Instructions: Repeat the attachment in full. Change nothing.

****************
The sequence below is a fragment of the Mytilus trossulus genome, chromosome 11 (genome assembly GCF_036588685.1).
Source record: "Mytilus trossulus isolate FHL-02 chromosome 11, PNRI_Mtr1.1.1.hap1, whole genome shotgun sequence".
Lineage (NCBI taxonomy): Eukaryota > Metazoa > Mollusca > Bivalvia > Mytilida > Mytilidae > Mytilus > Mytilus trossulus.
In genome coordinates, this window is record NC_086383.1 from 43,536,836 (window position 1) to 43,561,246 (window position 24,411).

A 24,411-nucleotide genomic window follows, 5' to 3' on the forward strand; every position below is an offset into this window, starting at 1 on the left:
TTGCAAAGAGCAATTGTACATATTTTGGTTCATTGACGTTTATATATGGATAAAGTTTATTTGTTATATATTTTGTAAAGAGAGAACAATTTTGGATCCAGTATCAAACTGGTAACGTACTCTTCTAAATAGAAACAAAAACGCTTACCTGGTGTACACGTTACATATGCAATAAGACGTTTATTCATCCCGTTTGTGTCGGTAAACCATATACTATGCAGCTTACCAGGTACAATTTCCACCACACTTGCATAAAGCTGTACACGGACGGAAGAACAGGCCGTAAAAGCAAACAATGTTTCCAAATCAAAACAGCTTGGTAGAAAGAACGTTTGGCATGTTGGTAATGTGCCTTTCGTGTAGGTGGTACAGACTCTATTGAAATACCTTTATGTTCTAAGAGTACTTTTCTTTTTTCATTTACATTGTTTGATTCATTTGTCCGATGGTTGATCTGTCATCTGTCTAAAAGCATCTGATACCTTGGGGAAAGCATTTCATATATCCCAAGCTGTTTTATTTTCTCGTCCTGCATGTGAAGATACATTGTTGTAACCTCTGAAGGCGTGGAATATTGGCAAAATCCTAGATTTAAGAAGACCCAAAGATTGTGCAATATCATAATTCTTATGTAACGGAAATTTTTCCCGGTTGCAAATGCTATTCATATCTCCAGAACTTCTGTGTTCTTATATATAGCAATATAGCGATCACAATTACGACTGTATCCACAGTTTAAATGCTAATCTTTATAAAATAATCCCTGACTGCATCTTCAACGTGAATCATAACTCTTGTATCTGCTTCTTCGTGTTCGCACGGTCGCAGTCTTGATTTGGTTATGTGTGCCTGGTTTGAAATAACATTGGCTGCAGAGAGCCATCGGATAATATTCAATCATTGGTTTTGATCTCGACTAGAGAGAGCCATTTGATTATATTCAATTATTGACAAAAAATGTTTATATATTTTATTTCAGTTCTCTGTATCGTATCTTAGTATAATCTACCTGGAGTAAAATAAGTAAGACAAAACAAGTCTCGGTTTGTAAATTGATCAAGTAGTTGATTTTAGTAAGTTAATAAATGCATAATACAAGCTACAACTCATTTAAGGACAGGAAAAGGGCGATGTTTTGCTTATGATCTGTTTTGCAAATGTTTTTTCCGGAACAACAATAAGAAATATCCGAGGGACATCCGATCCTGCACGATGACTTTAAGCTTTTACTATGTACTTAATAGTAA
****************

The sequence below is a fragment of the Mytilus trossulus genome, chromosome 11 (genome assembly GCF_036588685.1).
Source record: "Mytilus trossulus isolate FHL-02 chromosome 11, PNRI_Mtr1.1.1.hap1, whole genome shotgun sequence".
Lineage (NCBI taxonomy): Eukaryota > Metazoa > Mollusca > Bivalvia > Mytilida > Mytilidae > Mytilus > Mytilus trossulus.
In genome coordinates, this window is record NC_086383.1 from 43,536,836 (window position 1) to 43,561,246 (window position 24,411).

A 24,411-nucleotide genomic window follows, 5' to 3' on the forward strand; every position below is an offset into this window, starting at 1 on the left:
TTGCAAAGAGCAATTGTACATATTTTGGTTCATTGACGTTTATATATGGATAAAGTTTATTTGTTATATATTTTGTAAAGAGAGAACAATTTTGGATCCAGTATCAAACTGGTAACGTACTCTTCTAAATAGAAACAAAAACGCTTACCTGGTGTACACGTTACATATGCAATAAGACGTTTATTCATCCCGTTTGTGTCGGTAAACCATATACTATGCAGCTTACCAGGTACAATTTCCACCACACTTGCATAAAGCTGTACACGGACGGAAGAACAGGCCGTAAAAGCAAACAATGTTTCCAAATCAAAACAGCTTGGTAGAAAGAACGTTTGGCATGTTGGTAATGTGCCTTTCGTGTAGGTGGTACAGACTCTATTGAAATACCTTTATGTTCTAAGAGTACTTTTCTTTTTTCATTTACATTGTTTGATTCATTTGTCCGATGGTTGATCTGTCATCTGTCTAAAAGCATCTGATACCTTGGGGAAAGCATTTCATATATCCCAAGCTGTTTTATTTTCTCGTCCTGCATGTGAAGATACATTGTTGTAACCTCTGAAGGCGTGGAATATTGGCAAAATCCTAGATTTAAGAAGACCCAAAGATTGTGCAATATCATAATTCTTATGTAACGGAAATTTTTCCCGGTTGCAAATGCTATTCATATCTCCAGAACTTCTGTGTTCTTATATATAGCAATATAGCGATCACAATTACGACTGTATCCACAGTTTAAATGCTAATCTTTATAAAATAATCCCTGACTGCATCTTCAACGTGAATCATAACTCTTGTATCTGCTTCTTCGTGTTCGCACGGTCGCAGTCTTGATTTGGTTATGTGTGCCTGGTTTGAAATAACATTGGCTGCAGAGAGCCATCGGATAATATTCAATCATTGGTTTTGATCTCGACTAGAGAGAGCCATTTGATTATATTCAATTATTGACAAAAAATGTTTATATATTTTATTTCAGTTCTCTGTATCGTATCTTAGTATAATCTACCTGGAGTAAAATAAGTAAGACAAAACAAGTCTCGGTTTGTAAATTGATCAAGTAGTTGATTTTAGTAAGTTAATAAATGCATAATACAAGCTACAACTCATTTAAGGACAGGAAAAGGGCGATGTTTTGCTTATGATCTGTTTTGCAAATGTTTTTTCCGGAACAACAATAAGAAATATCCGAGGGACATCCGATCCTGCACGATGACTTTAAGCTTTTACTATGTACTTAATAGTAA